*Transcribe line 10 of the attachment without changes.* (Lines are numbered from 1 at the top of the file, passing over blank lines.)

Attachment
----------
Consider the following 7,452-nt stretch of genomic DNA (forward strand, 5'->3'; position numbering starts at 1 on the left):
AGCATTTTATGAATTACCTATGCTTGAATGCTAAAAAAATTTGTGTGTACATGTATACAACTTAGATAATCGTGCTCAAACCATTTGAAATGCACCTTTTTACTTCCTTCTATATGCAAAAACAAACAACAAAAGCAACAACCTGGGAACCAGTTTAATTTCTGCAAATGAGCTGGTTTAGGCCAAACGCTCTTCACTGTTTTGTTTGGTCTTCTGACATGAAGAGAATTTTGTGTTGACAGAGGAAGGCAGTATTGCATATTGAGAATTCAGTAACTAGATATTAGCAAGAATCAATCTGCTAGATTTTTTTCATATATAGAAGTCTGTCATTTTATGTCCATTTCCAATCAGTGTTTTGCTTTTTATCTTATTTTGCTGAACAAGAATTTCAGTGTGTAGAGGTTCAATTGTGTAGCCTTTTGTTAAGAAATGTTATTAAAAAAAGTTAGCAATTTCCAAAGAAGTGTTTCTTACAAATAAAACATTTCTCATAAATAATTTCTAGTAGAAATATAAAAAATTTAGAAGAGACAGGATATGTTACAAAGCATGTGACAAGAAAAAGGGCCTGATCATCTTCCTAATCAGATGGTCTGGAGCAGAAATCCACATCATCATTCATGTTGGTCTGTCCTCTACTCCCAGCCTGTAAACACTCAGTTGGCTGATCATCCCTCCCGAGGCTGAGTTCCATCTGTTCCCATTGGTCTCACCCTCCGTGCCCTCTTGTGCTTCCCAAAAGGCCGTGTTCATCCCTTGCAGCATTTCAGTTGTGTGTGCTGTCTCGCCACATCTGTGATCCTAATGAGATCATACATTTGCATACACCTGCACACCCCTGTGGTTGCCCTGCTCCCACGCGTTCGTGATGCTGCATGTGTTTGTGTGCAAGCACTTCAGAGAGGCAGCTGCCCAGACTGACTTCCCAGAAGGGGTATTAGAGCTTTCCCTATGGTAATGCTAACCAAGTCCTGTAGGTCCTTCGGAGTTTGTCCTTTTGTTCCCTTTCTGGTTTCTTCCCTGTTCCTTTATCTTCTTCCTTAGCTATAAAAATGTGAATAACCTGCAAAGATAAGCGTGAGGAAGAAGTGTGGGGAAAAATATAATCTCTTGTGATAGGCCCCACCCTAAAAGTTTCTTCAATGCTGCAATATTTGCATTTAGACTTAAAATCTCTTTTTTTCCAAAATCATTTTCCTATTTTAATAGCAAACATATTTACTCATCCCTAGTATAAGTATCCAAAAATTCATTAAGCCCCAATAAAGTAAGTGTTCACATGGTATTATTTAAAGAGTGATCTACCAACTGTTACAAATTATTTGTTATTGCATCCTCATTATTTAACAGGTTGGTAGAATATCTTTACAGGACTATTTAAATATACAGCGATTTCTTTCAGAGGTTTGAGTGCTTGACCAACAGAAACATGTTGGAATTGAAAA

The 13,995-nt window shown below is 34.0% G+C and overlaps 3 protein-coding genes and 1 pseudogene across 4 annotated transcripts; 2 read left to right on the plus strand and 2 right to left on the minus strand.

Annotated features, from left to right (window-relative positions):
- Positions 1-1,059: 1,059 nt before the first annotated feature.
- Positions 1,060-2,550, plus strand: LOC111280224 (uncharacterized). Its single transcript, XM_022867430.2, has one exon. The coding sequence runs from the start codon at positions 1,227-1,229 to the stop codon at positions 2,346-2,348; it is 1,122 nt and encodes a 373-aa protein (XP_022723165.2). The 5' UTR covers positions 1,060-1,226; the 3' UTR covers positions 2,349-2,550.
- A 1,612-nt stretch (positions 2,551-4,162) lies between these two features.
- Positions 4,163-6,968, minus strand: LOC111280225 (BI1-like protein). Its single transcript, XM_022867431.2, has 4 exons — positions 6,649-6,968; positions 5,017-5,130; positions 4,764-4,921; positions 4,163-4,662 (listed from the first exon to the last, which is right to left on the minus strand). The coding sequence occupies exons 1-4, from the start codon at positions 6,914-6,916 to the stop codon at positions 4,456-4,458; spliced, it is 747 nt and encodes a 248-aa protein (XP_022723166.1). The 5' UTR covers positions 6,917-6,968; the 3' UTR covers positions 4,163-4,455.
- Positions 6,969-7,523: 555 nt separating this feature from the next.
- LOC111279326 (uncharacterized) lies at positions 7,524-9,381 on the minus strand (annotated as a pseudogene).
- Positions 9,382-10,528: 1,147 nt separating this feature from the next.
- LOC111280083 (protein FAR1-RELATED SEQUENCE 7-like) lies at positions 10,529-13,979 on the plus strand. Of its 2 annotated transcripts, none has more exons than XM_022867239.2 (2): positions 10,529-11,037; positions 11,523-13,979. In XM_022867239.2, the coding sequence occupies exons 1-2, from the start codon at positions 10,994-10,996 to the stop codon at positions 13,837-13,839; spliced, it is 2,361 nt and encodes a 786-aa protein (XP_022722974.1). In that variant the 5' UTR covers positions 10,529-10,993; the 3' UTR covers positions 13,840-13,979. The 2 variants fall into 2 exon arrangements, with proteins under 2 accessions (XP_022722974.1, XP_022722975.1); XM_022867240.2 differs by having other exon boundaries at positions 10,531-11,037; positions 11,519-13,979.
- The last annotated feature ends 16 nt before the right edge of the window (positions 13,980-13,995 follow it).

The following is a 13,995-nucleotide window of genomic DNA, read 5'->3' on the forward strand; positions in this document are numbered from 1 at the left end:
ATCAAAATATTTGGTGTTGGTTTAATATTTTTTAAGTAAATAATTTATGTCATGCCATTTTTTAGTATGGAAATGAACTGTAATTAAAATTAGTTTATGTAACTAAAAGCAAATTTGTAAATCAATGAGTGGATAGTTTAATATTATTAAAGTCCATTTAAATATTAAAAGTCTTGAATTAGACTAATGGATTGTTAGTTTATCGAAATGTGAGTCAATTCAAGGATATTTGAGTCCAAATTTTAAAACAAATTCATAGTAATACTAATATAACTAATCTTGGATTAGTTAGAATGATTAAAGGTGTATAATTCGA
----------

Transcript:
- LOC111279326 (uncharacterized) lies at positions 7,524-9,381 on the minus strand (annotated as a pseudogene).